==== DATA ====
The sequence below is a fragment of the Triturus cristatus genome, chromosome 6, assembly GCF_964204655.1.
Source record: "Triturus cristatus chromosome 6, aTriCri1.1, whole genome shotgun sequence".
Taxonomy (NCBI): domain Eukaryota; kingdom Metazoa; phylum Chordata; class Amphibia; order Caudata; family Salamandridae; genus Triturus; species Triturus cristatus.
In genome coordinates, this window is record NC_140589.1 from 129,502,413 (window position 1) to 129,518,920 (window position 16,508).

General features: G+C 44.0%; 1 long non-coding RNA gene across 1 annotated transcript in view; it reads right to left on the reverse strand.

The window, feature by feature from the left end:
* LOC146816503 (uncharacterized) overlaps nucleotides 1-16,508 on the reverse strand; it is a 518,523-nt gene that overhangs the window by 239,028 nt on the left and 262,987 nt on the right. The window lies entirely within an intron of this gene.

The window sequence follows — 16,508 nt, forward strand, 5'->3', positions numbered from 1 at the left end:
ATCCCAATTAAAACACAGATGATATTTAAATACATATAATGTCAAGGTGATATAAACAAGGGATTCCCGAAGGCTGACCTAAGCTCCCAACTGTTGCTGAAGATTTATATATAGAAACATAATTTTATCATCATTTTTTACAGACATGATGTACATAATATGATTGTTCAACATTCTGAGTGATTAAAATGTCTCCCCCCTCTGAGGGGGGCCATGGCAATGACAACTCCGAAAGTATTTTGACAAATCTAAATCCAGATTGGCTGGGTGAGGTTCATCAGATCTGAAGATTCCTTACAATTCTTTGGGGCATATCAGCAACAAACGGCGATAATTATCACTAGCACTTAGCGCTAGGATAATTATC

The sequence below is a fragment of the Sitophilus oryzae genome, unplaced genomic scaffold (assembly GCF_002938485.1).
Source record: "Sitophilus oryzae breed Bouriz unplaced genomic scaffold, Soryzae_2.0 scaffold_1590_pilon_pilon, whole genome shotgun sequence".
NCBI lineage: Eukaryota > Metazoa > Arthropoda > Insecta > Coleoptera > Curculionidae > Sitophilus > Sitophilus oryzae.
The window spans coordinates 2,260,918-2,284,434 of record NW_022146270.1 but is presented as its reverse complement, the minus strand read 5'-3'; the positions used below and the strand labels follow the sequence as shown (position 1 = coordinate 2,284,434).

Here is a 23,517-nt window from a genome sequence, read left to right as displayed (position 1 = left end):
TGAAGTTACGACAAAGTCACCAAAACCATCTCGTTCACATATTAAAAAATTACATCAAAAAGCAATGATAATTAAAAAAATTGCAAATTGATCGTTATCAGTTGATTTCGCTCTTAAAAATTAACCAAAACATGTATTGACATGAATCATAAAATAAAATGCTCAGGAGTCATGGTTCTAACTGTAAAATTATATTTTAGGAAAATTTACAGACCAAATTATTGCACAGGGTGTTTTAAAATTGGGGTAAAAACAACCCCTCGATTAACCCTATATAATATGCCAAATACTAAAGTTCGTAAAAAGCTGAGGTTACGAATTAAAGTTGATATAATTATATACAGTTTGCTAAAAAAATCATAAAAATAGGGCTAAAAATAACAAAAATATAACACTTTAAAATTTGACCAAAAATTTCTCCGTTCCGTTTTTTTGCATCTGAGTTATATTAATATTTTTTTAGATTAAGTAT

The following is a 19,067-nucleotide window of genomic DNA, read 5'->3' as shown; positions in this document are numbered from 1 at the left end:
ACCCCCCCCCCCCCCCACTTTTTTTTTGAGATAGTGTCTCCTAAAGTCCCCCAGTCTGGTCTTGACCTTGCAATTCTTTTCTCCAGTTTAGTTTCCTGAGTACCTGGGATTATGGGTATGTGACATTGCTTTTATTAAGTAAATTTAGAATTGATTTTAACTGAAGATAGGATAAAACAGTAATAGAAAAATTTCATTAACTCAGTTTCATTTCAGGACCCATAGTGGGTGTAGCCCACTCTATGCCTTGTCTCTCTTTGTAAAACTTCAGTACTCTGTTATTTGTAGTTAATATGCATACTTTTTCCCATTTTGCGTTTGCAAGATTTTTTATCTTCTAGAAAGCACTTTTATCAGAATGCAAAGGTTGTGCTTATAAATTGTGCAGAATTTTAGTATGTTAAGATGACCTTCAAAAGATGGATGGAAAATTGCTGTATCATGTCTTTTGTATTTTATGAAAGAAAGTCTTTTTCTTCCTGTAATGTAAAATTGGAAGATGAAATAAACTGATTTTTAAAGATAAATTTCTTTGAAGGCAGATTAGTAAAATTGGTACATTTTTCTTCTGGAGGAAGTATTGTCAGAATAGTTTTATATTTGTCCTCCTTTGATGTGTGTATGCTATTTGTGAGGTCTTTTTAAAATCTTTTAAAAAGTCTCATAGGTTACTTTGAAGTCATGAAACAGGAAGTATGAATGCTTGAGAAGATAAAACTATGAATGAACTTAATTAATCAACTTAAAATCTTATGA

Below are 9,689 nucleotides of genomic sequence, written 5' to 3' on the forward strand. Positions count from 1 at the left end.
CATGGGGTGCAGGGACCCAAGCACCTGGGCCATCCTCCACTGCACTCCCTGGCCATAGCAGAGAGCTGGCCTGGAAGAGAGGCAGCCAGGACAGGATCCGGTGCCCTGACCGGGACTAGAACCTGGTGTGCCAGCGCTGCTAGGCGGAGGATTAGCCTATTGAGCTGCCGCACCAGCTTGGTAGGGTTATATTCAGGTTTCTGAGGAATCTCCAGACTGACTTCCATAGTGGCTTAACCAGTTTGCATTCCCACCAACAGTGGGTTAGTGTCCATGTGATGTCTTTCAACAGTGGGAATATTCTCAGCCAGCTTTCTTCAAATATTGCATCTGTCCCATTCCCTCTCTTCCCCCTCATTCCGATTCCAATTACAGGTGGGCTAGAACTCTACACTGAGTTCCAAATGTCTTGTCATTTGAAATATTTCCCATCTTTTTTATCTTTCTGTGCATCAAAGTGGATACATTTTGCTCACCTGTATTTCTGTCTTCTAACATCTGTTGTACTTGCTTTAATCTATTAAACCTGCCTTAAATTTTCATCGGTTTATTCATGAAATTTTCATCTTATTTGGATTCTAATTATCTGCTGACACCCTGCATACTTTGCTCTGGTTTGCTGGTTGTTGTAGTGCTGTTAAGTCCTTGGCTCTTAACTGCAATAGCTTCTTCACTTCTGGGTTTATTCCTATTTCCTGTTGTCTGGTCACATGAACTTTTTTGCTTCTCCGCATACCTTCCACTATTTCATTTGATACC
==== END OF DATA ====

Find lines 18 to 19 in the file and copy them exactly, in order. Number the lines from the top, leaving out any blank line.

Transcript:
Below are 9,689 nucleotides of genomic sequence, written 5' to 3' on the forward strand. Positions count from 1 at the left end.
CATGGGGTGCAGGGACCCAAGCACCTGGGCCATCCTCCACTGCACTCCCTGGCCATAGCAGAGAGCTGGCCTGGAAGAGAGGCAGCCAGGACAGGATCCGGTGCCCTGACCGGGACTAGAACCTGGTGTGCCAGCGCTGCTAGGCGGAGGATTAGCCTATTGAGCTGCCGCACCAGCTTGGTAGGGTTATATTCAGGTTTCTGAGGAATCTCCAGACTGACTTCCATAGTGGCTTAACCAGTTTGCATTCCCACCAACAGTGGGTTAGTGTCCATGTGATGTCTTTCAACAGTGGGAATATTCTCAGCCAGCTTTCTTCAAATATTGCATCTGTCCCATTCCCTCTCTTCCCCCTCATTCCGATTCCAATTACAGGTGGGCTAGAACTCTACACTGAGTTCCAAATGTCTTGTCATTTGAAATATTTCCCATCTTTTTTATCTTTCTGTGCATCAAAGTGGATACATTTTGCTCACCTGTATTTCTGTCTTCTAACATCTGTTGTACTTGCTTTAATCTATTAAACCTGCCTTAAATTTTCATCGGTTTATTCATGAAATTTTCATCTTATTTGGATTCTAATTATCTGCTGACACCCTGCATACTTTGCTCTGGTTTGCTGGTTGTTGTAGTGCTGTTAAGTCCTTGGCTCTTAACTGCAATAGCTTCTTCACTTCTGGGTTTATTCCTATTTCCTGTTGTCTGGTCACATGAACTTTTTTGCTTCTCCGCATACCTTCCACTATTTCATTTGATACC